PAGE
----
The Wagner Act of 1935 is a legal act regulating labor relations in the United States. The Act was passed under the influence of a growing labor movement and was the pinnacle of US liberal labor law.


On July 5, 1935, the Wagner Act was approved by US President F.D. Roosevelt, named after the author of the bill – Senator Robert Wagner. The adoption of the law was due to the need to soften class contradictions aggravated in connection with the Great Depression. The law not only guaranteed the right of workers to organize trade unions, conclude collective agreements, go on strike and pickets, but also created instruments for realizing these rights. The Wagner Act provided for punishment entrepreneurs for dishonest labor practices, violating the declared rights of workers, prosecuting activists and union members, and for using strikebreakers.

The control over the law implementation was entrusted to the National Labor Relations Board, whose decision was obligatory and could only be challenged through the courts. The Board had vast powers, including the right to reinstate laid-off employees. The National Labor Relations Board oversaw the process of creating trade unions and their activities. The Board could also initiate the issue of creating a trade union within the enterprise. The US Supreme Court recognized the constitutionality of the Wagner Act. The law applied only to workers employed at enterprises of national significance is a federal act. However, it influenced state law, most of which passed the so-called minor Wagner laws. The Wagner Act was the most significant step in the establishment of labor legislation in the 20th century and provided Franklin Roosevelt with trade union support during the presidential election.

The significance of the Wagner Act is caused by the presence of a postulated regularity. It can be confirmed in case of a determining fact of the evolution as not only in the public sector but also in the economic system as a whole. If there is an increasing relationship between government expenses and gross domestic product, then A. Wagner was right in predicting economic growth. Therefore, limiting the growth of the public sector is not a priority, although the problem of studying such a restriction takes place. It should be borne in mind that growth processes have saturation, especially if the increase is built on the relationship of parameters. Conventional methods described by A. Wagner also relate to such growth processes. Thus, in the economic evolution, at least at its industrial stage, there is a fundamental structural relationship, which is an inherent characteristic of the development.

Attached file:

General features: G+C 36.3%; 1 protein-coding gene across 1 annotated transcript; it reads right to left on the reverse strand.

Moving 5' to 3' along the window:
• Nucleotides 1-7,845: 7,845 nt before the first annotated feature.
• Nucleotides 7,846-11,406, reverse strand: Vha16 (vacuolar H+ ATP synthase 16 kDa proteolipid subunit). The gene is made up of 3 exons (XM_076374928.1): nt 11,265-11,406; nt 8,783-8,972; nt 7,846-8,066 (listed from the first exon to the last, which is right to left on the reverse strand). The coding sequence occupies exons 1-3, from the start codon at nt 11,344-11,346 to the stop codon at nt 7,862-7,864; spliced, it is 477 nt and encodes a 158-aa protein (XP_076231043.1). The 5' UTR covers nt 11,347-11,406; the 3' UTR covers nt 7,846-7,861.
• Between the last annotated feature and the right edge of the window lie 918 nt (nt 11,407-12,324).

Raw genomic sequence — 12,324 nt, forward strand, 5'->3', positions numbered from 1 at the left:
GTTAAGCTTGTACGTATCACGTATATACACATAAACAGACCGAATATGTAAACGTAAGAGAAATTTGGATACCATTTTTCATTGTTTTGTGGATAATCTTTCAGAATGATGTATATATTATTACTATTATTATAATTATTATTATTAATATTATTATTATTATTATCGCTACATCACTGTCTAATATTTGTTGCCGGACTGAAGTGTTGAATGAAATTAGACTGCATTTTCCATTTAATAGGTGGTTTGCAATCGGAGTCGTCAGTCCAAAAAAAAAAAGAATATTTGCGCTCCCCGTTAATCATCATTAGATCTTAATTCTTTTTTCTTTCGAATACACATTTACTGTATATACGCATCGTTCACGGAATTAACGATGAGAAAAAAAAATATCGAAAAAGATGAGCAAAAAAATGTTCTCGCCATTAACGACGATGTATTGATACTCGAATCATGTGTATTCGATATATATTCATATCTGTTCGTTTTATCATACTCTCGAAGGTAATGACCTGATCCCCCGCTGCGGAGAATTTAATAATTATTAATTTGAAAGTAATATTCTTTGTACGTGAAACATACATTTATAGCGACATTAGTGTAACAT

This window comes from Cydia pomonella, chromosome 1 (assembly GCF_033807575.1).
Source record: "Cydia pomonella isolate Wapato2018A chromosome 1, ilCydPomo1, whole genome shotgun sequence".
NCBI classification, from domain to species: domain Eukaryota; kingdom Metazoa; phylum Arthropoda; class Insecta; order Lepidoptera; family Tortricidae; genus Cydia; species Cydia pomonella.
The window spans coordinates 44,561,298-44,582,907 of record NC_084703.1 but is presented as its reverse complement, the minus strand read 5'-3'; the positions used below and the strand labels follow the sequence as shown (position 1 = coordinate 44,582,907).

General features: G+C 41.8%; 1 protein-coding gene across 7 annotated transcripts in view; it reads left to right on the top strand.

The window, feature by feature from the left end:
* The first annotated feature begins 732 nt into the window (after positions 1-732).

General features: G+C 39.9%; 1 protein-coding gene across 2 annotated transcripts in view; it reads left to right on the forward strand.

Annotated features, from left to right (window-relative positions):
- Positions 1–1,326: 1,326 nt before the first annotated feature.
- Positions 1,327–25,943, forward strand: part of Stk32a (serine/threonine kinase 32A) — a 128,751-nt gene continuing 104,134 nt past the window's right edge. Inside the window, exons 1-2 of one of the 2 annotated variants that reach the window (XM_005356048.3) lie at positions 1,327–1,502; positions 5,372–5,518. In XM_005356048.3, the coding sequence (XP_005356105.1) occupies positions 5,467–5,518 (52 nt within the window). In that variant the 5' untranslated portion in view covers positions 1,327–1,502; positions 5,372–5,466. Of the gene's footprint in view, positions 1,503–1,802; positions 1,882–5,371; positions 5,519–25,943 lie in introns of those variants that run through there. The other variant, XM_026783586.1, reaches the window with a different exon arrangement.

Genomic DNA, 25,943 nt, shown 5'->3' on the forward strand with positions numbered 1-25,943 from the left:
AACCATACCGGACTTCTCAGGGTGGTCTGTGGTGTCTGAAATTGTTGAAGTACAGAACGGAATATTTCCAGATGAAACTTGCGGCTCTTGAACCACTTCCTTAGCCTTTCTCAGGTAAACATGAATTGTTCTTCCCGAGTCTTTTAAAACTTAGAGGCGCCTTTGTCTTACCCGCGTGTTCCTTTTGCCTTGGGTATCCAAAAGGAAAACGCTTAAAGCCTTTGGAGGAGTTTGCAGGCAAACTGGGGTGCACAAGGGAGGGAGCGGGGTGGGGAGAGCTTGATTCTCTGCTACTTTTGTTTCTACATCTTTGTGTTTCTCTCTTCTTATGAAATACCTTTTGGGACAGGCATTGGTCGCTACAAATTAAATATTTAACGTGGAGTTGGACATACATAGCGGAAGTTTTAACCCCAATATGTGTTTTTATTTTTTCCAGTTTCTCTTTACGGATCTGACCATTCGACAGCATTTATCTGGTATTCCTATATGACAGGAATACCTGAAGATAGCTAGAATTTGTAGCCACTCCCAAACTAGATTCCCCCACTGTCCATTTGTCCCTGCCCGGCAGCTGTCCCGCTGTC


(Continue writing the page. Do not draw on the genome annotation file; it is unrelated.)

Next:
In conclusion, the application of the Wagner Act came up against the resistance of entrepreneurs who, using their local influence, sought to minimize concessions to workers. The expansion of trade union rights also had negative aspects. The emergence of closed workshops-enterprises provoked the inability to get a job without being a member of the trade union. Criminal structures established control over several trade unions, which exerted pressure on both workers and entrepreneurs. The Smith-Connally Act was passed in 1943, limiting some of the powers of trade unions. And in 1947, the new Labor Relations Act, the Taft-Hartley Act, essentially replaced Wagner’s Law. Over the years of the Wagner Act, the number of members of American trade unions has tripled, and the vast majority of enterprises have had collective agreements.